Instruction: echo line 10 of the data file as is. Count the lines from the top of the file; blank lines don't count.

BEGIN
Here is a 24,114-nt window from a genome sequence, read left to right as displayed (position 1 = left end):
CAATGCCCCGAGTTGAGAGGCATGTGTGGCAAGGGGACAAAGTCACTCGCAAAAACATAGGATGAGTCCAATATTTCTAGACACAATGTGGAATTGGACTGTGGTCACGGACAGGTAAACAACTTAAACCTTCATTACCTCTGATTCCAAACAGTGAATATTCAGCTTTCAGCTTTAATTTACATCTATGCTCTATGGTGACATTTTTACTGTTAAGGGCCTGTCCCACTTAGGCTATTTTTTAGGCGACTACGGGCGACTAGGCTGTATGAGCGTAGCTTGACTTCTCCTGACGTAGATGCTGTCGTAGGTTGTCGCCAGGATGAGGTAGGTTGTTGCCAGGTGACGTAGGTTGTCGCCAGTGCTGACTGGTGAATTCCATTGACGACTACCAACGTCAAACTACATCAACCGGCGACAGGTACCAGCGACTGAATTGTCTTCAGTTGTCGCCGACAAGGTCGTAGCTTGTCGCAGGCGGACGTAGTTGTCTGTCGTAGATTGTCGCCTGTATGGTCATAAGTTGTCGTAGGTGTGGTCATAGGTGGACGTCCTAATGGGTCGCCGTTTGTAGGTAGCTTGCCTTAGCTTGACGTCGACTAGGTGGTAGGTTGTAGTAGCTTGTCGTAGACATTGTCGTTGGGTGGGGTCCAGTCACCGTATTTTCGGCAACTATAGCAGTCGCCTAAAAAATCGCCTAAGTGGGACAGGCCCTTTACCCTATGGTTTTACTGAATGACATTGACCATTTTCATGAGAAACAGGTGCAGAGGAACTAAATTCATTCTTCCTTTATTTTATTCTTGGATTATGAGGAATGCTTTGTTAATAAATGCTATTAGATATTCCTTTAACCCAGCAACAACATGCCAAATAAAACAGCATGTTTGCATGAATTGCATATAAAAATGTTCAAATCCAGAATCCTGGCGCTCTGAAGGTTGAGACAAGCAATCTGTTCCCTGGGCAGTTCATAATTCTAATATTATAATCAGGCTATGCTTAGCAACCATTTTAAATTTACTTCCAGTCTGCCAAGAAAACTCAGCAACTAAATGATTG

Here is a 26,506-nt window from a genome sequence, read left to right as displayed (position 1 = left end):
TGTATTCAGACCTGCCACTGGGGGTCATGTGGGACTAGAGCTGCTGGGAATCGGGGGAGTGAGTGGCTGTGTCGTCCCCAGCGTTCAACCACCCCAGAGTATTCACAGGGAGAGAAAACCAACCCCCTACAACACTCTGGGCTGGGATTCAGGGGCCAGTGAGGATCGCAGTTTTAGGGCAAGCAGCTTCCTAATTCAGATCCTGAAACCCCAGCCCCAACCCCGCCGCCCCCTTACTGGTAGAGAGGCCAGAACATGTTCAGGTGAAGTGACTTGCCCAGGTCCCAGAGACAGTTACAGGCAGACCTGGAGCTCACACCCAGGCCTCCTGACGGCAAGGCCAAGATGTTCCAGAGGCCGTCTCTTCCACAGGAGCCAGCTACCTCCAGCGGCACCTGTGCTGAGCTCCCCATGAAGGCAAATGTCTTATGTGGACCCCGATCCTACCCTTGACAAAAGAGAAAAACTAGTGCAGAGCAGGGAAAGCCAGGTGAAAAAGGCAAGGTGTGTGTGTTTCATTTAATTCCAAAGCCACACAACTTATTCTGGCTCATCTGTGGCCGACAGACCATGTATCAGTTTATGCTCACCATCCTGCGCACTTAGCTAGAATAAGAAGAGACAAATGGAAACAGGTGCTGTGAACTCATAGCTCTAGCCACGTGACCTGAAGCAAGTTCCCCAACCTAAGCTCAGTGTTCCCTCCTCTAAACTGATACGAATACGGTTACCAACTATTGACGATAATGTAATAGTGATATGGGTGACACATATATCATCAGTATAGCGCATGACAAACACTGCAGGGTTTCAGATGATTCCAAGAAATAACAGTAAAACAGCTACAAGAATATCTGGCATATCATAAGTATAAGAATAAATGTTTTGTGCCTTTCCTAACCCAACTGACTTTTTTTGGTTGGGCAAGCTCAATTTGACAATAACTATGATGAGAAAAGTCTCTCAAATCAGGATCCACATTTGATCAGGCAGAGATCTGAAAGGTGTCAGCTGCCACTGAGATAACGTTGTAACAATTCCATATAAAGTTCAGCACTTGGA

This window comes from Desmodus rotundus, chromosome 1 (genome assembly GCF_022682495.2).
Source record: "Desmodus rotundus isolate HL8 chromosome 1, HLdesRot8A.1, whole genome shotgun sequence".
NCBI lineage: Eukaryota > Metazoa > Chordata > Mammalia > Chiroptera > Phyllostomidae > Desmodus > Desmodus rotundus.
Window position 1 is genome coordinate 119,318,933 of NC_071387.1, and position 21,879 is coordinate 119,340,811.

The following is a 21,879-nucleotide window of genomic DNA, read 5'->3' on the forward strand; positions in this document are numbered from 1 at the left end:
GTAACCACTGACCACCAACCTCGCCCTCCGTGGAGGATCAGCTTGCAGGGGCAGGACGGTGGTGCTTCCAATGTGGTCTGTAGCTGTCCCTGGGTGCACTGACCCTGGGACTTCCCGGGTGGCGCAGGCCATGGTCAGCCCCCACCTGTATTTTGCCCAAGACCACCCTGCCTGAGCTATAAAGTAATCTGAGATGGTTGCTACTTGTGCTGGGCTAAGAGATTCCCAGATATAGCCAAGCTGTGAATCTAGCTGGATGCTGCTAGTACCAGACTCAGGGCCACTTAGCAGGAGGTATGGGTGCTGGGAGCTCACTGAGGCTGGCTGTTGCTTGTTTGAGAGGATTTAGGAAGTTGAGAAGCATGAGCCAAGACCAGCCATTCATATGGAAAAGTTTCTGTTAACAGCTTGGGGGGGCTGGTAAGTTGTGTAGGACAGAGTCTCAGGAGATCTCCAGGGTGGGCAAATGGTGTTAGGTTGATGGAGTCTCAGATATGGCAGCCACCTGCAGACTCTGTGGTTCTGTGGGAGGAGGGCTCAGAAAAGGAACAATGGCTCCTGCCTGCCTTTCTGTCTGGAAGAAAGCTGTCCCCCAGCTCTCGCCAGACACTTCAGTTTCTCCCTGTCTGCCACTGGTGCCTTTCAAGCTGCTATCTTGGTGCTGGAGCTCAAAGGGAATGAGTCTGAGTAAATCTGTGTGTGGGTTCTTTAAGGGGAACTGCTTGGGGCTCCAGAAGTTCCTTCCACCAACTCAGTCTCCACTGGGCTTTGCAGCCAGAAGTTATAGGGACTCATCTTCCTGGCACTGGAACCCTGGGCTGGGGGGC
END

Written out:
GTAACCACTGACCACCAACCTCGCCCTCCGTGGAGGATCAGCTTGCAGGGGCAGGACGGTGGTGCTTCCAATGTGGTCTGTAGCTGTCCCTGGGTGCACTGACCCTGGGACTTCCCGGGTGGCGCAGGCCATGGTCAGCCCCCACCTGTATTTTGCCCAAGACCACCCTGCCTGAGCTATAAAGTAATCTGAGATGGTTGCTACTTGTGCTGGGCTAAGAGATTCCCAGATATAGCCAAGCTGTGAATCTAGCTGGATGCTGCTAGTACCAGACTCAGGGCCACTTAGCAGGAGGTATGGGTGCTGGGAGCTCACTGAGGCTGGCTGTTGCTTGTTTGAGAGGATTTAGGAAGTTGAGAAGCATGAGCCAAGACCAGCCATTCATATGGAAAAGTTTCTGTTAACAGCTTGGGGGGGCTGGTAAGTTGTGTAGGACAGAGTCTCAGGAGATCTCCAGGGTGGGCAAATGGTGTTAGGTTGATGGAGTCTCAGATATGGCAGCCACCTGCAGACTCTGTGGTTCTGTGGGAGGAGGGCTCAGAAAAGGAACAATGGCTCCTGCCTGCCTTTCTGTCTGGAAGAAAGCTGTCCCCCAGCTCTCGCCAGACACTTCAGTTTCTCCCTGTCTGCCACTGGTGCCTTTCAAGCTGCTATCTTGGTGCTGGAGCTCAAAGGGAATGAGTCTGAGTAAATCTGTGTGTGGGTTCTTTAAGGGGAACTGCTTGGGGCTCCAGAAGTTCCTTCCACCAACTCAGTCTCCACTGGGCTTTGCAGCCAGAAGTTATAGGGACTCATCTTCCTGGCACTGGAACCCTGGGCTGGGGGGC